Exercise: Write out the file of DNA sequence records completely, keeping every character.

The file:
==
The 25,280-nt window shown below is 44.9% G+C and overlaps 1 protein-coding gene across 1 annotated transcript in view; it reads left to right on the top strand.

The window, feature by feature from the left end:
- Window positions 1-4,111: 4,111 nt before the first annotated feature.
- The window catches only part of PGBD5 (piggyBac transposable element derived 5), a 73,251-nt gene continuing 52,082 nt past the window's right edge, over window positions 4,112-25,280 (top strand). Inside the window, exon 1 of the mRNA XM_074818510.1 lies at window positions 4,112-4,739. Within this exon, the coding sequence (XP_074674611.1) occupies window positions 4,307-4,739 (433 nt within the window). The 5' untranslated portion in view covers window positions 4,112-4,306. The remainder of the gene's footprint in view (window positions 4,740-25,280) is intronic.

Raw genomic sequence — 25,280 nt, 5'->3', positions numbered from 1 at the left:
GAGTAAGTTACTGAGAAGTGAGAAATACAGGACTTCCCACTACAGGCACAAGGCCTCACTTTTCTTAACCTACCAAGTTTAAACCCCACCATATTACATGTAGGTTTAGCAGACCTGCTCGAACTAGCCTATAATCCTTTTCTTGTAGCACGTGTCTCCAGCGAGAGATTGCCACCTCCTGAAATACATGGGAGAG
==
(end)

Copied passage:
The 25,280-nt window shown below is 44.9% G+C and overlaps 1 protein-coding gene across 1 annotated transcript in view; it reads left to right on the top strand.

The window, feature by feature from the left end:
- Window positions 1-4,111: 4,111 nt before the first annotated feature.
- The window catches only part of PGBD5 (piggyBac transposable element derived 5), a 73,251-nt gene continuing 52,082 nt past the window's right edge, over window positions 4,112-25,280 (top strand). Inside the window, exon 1 of the mRNA XM_074818510.1 lies at window positions 4,112-4,739. Within this exon, the coding sequence (XP_074674611.1) occupies window positions 4,307-4,739 (433 nt within the window). The 5' untranslated portion in view covers window positions 4,112-4,306. The remainder of the gene's footprint in view (window positions 4,740-25,280) is intronic.

Raw genomic sequence — 25,280 nt, 5'->3', positions numbered from 1 at the left:
GAGTAAGTTACTGAGAAGTGAGAAATACAGGACTTCCCACTACAGGCACAAGGCCTCACTTTTCTTAACCTACCAAGTTTAAACCCCACCATATTACATGTAGGTTTAGCAGACCTGCTCGAACTAGCCTATAATCCTTTTCTTGTAGCACGTGTCTCCAGCGAGAGATTGCCACCTCCTGAAATACATGGGAGAG